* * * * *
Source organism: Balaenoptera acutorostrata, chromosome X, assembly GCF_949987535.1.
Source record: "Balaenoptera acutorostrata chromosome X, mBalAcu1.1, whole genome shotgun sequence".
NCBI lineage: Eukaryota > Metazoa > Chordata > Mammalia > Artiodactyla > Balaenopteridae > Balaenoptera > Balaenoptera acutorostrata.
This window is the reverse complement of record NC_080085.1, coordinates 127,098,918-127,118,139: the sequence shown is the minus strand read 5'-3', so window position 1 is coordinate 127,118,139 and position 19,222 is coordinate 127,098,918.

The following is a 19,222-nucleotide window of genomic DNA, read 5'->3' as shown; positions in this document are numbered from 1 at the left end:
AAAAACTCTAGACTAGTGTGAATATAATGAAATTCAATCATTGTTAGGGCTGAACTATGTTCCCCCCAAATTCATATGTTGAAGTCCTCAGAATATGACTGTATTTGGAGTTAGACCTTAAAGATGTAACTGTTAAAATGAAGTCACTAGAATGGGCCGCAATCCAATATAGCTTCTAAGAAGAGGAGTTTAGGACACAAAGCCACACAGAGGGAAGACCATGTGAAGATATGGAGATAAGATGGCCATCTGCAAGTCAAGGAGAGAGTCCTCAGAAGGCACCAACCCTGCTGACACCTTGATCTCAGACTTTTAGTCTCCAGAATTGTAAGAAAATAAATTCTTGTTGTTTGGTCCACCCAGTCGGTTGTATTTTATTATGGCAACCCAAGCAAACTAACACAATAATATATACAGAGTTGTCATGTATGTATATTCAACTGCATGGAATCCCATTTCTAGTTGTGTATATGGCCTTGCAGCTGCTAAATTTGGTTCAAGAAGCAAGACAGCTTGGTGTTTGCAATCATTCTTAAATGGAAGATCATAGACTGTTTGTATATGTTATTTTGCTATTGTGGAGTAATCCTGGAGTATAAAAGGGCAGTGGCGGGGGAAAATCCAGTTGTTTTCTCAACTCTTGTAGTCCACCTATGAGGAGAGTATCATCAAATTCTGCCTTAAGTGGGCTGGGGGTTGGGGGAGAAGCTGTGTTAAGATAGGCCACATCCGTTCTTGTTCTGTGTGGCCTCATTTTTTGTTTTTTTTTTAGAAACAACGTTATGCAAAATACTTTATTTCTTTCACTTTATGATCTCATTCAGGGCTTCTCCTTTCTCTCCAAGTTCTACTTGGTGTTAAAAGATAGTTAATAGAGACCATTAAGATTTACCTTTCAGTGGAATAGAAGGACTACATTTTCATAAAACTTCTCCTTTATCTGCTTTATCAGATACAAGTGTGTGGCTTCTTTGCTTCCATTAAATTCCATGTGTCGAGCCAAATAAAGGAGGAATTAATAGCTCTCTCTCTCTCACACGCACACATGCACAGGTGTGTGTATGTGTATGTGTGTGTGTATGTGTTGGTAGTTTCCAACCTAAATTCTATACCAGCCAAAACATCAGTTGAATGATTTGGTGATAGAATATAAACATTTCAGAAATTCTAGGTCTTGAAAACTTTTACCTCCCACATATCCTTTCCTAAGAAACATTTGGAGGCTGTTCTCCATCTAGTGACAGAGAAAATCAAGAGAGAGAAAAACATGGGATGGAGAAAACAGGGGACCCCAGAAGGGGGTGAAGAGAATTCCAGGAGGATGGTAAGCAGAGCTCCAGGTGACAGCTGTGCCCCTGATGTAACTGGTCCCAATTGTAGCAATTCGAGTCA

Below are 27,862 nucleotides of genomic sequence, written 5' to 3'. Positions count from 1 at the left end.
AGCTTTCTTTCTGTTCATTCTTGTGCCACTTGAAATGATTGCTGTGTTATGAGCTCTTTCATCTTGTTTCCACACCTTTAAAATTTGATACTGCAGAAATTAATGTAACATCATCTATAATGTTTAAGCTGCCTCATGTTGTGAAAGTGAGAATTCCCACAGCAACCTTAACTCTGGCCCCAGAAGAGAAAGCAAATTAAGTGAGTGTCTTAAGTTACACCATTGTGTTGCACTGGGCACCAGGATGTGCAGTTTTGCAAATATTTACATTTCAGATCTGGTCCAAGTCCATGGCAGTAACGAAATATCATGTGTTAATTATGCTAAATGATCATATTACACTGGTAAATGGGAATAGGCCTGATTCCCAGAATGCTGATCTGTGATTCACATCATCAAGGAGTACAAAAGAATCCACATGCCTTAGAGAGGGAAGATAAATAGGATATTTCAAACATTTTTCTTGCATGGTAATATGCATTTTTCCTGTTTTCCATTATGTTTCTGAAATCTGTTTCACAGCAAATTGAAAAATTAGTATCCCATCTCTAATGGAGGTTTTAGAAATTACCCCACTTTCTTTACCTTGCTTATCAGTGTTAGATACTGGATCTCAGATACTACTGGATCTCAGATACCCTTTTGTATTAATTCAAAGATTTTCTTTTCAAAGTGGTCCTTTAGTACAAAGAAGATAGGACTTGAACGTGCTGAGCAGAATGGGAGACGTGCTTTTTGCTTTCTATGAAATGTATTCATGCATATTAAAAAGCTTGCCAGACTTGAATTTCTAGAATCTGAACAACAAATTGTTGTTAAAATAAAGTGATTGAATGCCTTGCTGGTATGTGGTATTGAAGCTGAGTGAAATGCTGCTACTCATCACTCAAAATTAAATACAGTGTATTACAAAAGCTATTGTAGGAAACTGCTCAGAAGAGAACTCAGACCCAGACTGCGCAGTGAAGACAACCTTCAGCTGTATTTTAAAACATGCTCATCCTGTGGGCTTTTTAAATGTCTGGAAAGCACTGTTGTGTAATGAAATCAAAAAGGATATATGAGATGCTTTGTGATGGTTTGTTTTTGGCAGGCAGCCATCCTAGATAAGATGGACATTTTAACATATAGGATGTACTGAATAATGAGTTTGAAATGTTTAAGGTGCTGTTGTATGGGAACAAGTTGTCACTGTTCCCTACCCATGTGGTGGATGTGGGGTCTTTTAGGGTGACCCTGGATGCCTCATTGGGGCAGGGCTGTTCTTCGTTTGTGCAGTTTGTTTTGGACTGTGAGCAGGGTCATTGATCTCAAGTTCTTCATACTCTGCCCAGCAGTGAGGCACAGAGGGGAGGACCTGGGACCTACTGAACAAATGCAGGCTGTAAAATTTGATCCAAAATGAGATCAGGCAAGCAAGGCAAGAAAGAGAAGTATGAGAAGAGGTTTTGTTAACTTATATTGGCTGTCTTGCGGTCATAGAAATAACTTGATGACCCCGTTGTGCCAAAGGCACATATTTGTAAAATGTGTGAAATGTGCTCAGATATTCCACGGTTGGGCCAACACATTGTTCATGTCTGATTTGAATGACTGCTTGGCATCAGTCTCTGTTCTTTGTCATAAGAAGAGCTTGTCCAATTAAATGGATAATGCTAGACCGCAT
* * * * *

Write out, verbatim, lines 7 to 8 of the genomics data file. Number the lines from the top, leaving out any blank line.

Below are 27,862 nucleotides of genomic sequence, written 5' to 3'. Positions count from 1 at the left end.
AGCTTTCTTTCTGTTCATTCTTGTGCCACTTGAAATGATTGCTGTGTTATGAGCTCTTTCATCTTGTTTCCACACCTTTAAAATTTGATACTGCAGAAATTAATGTAACATCATCTATAATGTTTAAGCTGCCTCATGTTGTGAAAGTGAGAATTCCCACAGCAACCTTAACTCTGGCCCCAGAAGAGAAAGCAAATTAAGTGAGTGTCTTAAGTTACACCATTGTGTTGCACTGGGCACCAGGATGTGCAGTTTTGCAAATATTTACATTTCAGATCTGGTCCAAGTCCATGGCAGTAACGAAATATCATGTGTTAATTATGCTAAATGATCATATTACACTGGTAAATGGGAATAGGCCTGATTCCCAGAATGCTGATCTGTGATTCACATCATCAAGGAGTACAAAAGAATCCACATGCCTTAGAGAGGGAAGATAAATAGGATATTTCAAACATTTTTCTTGCATGGTAATATGCATTTTTCCTGTTTTCCATTATGTTTCTGAAATCTGTTTCACAGCAAATTGAAAAATTAGTATCCCATCTCTAATGGAGGTTTTAGAAATTACCCCACTTTCTTTACCTTGCTTATCAGTGTTAGATACTGGATCTCAGATACTACTGGATCTCAGATACCCTTTTGTATTAATTCAAAGATTTTCTTTTCAAAGTGGTCCTTTAGTACAAAGAAGATAGGACTTGAACGTGCTGAGCAGAATGGGAGACGTGCTTTTTGCTTTCTATGAAATGTATTCATGCATATTAAAAAGCTTGCCAGACTTGAATTTCTAGAATCTGAACAACAAATTGTTGTTAAAATAAAGTGATTGAATGCCTTGCTGGTATGTGGTATTGAAGCTGAGTGAAATGCTGCTACTCATCACTCAAAATTAAATACAGTGTATTACAAAAGCTATTGTAGGAAACTGCTCAGAAGAGAACTCAGACCCAGACTGCGCAGTGAAGACAACCTTCAGCTGTATTTTAAAACATGCTCATCCTGTGGGCTTTTTAAATGTCTGGAAAGCACTGTTGTGTAATGAAATCAAAAAGGATATATGAGATGCTTTGTGATGGTTTGTTTTTGGCAGGCAGCCATCCTAGATAAGATGGACATTTTAACATATAGGATGTACTGAATAATGAGTTTGAAATGTTTAAGGTGCTGTTGTATGGGAACAAGTTGTCACTGTTCCCTACCCATGTGGTGGATGTGGGGTCTTTTAGGGTGACCCTGGATGCCTCATTGGGGCAGGGCTGTTCTTCGTTTGTGCAGTTTGTTTTGGACTGTGAGCAGGGTCATTGATCTCAAGTTCTTCATACTCTGCCCAGCAGTGAGGCACAGAGGGGAGGACCTGGGACCTACTGAACAAATGCAGGCTGTAAAATTTGATCCAAAATGAGATCAGGCAAGCAAGGCAAGAAAGAGAAGTATGAGAAGAGGTTTTGTTAACTTATATTGGCTGTCTTGCGGTCATAGAAATAACTTGATGACCCCGTTGTGCCAAAGGCACATATTTGTAAAATGTGTGAAATGTGCTCAGATATTCCACGGTTGGGCCAACACATTGTTCATGTCTGATTTGAATGACTGCTTGGCATCAGTCTCTGTTCTTTGTCATAAGAAGAGCTTGTCCAATTAAATGGATAATGCTAGACCGCAT